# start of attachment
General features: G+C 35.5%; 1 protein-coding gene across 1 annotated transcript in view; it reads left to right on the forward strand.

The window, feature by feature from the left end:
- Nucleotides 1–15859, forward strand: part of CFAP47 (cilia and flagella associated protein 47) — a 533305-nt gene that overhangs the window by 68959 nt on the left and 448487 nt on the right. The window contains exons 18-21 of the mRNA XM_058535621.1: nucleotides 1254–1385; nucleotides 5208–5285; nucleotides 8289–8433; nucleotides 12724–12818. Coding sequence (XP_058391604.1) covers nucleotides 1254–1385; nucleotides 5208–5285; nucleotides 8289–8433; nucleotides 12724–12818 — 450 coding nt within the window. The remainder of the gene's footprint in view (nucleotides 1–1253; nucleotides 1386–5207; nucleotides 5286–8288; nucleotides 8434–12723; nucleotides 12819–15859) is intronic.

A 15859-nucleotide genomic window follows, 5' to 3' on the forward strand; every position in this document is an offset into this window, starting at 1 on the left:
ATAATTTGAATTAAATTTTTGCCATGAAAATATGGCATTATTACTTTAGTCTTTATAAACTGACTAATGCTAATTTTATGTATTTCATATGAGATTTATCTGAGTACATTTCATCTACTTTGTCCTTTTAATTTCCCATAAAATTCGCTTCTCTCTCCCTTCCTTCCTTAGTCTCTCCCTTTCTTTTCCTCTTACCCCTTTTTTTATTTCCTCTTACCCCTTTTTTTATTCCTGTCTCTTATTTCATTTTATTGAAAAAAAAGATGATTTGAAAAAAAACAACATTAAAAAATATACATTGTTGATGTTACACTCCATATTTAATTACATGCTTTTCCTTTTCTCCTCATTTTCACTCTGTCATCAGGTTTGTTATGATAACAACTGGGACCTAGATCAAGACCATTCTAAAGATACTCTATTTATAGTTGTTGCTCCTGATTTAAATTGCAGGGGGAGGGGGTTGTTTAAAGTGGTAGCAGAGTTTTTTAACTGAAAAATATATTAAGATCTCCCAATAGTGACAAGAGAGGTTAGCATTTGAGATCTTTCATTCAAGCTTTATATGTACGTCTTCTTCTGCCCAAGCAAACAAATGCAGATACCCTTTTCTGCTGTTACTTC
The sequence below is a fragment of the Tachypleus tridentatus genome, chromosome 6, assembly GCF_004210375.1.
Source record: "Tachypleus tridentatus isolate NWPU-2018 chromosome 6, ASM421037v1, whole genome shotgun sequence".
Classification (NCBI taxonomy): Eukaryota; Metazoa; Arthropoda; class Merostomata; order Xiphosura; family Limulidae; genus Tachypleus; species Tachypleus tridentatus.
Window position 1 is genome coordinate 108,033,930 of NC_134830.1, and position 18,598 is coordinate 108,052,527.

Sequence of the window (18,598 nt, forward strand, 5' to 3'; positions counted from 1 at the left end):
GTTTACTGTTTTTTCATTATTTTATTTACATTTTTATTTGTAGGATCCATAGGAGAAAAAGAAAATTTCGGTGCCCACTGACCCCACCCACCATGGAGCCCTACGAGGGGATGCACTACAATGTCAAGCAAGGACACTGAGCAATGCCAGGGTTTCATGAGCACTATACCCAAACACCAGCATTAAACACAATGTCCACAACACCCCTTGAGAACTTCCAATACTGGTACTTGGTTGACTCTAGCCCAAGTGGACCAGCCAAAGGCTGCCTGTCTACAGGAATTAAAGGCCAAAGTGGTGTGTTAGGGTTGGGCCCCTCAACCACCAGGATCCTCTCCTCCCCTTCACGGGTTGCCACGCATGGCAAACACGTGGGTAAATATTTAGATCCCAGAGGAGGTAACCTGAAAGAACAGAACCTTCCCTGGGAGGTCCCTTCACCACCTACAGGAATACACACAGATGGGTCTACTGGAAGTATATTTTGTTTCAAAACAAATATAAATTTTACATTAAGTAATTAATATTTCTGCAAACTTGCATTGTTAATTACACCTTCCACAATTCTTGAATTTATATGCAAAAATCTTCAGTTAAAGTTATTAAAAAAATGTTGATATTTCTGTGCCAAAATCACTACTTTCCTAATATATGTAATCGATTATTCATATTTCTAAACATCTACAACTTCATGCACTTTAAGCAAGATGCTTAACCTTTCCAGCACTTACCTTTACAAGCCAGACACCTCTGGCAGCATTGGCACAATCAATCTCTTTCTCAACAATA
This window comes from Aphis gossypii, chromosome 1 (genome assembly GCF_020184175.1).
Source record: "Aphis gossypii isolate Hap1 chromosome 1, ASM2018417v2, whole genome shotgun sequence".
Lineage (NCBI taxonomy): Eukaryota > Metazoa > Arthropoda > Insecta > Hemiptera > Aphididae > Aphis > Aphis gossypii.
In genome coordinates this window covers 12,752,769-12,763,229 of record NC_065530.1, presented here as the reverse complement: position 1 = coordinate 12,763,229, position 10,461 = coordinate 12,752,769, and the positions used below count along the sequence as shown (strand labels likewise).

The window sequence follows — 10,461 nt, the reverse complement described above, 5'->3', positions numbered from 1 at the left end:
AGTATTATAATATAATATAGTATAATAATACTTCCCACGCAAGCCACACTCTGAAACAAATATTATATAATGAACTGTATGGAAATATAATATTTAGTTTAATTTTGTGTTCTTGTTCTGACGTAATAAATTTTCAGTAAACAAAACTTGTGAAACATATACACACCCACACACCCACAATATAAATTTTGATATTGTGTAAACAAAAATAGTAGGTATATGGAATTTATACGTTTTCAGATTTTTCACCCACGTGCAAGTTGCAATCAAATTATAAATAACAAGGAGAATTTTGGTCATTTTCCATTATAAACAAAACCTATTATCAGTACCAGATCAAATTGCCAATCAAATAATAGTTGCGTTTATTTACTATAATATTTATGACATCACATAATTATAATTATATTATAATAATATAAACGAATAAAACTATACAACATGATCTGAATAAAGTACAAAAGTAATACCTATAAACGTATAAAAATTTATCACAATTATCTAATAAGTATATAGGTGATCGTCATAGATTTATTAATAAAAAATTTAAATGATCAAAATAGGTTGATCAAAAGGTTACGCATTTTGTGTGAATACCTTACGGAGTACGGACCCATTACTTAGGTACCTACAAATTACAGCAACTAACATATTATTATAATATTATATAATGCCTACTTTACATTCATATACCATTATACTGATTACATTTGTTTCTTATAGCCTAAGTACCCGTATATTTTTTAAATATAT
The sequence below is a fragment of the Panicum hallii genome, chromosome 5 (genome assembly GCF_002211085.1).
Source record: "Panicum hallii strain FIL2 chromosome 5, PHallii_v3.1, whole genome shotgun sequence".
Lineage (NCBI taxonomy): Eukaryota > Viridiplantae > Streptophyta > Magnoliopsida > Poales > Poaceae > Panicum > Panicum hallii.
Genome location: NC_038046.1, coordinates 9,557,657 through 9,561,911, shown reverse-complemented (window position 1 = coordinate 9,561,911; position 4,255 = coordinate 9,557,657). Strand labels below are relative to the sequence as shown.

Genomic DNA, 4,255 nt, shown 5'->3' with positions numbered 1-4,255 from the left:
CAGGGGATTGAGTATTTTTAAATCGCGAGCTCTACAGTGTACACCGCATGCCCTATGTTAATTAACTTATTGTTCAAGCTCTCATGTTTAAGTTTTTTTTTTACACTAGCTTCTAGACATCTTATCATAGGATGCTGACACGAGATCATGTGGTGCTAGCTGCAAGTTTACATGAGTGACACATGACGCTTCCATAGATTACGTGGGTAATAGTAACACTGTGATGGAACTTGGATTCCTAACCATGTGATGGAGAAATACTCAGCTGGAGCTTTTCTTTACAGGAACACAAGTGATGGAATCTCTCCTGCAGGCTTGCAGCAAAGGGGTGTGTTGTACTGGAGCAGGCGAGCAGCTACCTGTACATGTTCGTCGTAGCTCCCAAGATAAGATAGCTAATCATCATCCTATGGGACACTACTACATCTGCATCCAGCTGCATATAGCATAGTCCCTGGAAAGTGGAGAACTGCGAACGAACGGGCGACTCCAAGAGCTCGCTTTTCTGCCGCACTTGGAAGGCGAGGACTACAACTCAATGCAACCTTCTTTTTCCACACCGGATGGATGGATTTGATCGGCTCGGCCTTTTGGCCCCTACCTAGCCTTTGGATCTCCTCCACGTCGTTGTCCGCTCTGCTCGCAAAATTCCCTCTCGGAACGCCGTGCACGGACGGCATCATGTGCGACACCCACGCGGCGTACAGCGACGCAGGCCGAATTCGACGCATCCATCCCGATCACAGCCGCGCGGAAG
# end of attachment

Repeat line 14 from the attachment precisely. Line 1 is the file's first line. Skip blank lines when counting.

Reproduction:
Lineage (NCBI taxonomy): Eukaryota > Metazoa > Arthropoda > Insecta > Hemiptera > Aphididae > Aphis > Aphis gossypii.